About a week ago, the E3 have triggered the Dispute Resolution Mechanism of JCPOA after Iran has announced yet another escalation of their non-compliance. (Germany in particular has confirmed that Trump threatened them with tariffs on autos if they didn't do this.)

As you might know, the US itself has withdrawn from JCPOA in May 2018 and has since then imposed a "maximum pressure" campaign of sanctions on Iran, which resulted in a 88% reduction of Iranian oil exports and in a shrinkage of Iranian GDP of 9.5% in one year.

Of course the E3 (and the EU) could threaten Iran with any number of sanctions of their own hoping to force Iran to return to compliance. (Also, Trump could again threaten the EU with tariffs and what not if they didn't impose some sanctions he wants, but that's besides the point here.)

JCPOA ultimately threatens Iran with reimposing all prior UNSC sanctions, in the so-called snapback mechanism.

STEP FIVE - Once the complaining party notifies the Security Council, the body must vote within 30 days on a resolution to continue Iran’s sanctions relief. A resolution needs nine votes in favor and no vetoes by the United States, Russia, China, Britain or France to pass.

STEP SIX - If such a resolution has not been adopted within 30 days, the sanctions in all previous U.N. resolutions would be re-imposed - referred to as snapback - unless the council decided otherwise. If the previous sanctions are re-imposed they would not apply retroactively to contracts Iran signed.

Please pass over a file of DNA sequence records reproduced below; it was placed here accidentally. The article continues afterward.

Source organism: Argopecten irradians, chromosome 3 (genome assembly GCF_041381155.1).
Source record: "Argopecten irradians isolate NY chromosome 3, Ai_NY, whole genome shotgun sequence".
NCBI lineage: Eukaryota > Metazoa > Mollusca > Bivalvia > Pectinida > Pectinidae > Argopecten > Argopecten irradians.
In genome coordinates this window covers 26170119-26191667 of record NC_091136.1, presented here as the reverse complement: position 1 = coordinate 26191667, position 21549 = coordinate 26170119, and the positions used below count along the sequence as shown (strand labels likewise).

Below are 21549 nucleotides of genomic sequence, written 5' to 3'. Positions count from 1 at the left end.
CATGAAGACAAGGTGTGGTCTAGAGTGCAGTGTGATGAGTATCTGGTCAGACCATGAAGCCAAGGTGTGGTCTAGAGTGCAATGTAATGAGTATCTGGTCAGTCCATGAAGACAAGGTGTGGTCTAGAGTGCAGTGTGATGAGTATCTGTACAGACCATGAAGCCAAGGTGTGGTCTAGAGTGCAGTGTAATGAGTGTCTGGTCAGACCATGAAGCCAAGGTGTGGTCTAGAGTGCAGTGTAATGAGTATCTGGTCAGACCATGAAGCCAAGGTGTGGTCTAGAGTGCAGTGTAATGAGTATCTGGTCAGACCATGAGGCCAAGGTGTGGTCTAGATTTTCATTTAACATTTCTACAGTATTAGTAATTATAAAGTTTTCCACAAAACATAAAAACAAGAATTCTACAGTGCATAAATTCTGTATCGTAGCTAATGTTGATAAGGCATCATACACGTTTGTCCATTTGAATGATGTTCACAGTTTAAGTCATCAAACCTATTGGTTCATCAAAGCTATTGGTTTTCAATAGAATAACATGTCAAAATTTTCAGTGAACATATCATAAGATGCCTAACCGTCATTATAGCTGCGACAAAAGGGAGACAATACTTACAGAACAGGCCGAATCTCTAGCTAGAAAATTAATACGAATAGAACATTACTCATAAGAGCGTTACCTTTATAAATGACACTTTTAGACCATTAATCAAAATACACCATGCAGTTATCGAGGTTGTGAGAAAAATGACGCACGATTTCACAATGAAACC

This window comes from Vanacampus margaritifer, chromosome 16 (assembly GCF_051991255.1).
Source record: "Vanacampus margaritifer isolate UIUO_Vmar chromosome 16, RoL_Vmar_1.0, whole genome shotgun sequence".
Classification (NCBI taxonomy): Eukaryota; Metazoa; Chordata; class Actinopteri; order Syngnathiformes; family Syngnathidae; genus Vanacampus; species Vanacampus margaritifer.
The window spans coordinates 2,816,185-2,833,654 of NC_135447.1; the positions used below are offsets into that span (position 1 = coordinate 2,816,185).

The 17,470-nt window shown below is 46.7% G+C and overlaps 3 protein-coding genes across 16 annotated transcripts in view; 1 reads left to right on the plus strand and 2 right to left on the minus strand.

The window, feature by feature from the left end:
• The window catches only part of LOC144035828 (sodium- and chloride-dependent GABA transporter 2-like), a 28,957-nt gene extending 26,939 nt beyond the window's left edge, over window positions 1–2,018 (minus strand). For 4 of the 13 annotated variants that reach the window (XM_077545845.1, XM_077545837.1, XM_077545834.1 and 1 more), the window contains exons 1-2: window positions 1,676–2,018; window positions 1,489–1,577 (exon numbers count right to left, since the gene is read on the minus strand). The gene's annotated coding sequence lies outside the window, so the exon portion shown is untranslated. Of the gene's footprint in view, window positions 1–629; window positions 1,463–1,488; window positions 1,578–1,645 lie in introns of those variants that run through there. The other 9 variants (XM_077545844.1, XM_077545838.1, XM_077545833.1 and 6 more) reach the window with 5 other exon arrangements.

So basically if no relief-continuation UNSC resolution passes (it probably won't pass because the US can veto that), the old/suspended sanctions are reimposed automatically.

I'd like to know: are these [older/suspended] sanctions substantially worse than what Iran is facing already? Basically, what is the letter of JCPOA threatening Iran with that they aren't experiencing already?

  • The snapback is not subject to a veto. There is an issue with the E3 having to argue why Iran is in breach of the deal, because the JCPOA says that the limits imposed on Iran's nuclear program are conditional on Iran getting relief from sanctions, which Iran did not get due to US sanctions. The dispute resolution procedure is therefore a non-trivial matter, it's here that Russia and China may oppose the E3's case. Ultimately the case may still be referred to the UNSC and a formal snapback may then happen, but Russia and China will then not stick to it despite not being allowed to veto it. Jan 21 '20 at 23:58
  • @CountIblis: yeah, I seem to have misunderstood the procedure: the default (if no resolution passes to continue the relife) is to reimpose the sanctions automatically; I've now fixed that part.
    – Fizz
    Jan 22 '20 at 1:55

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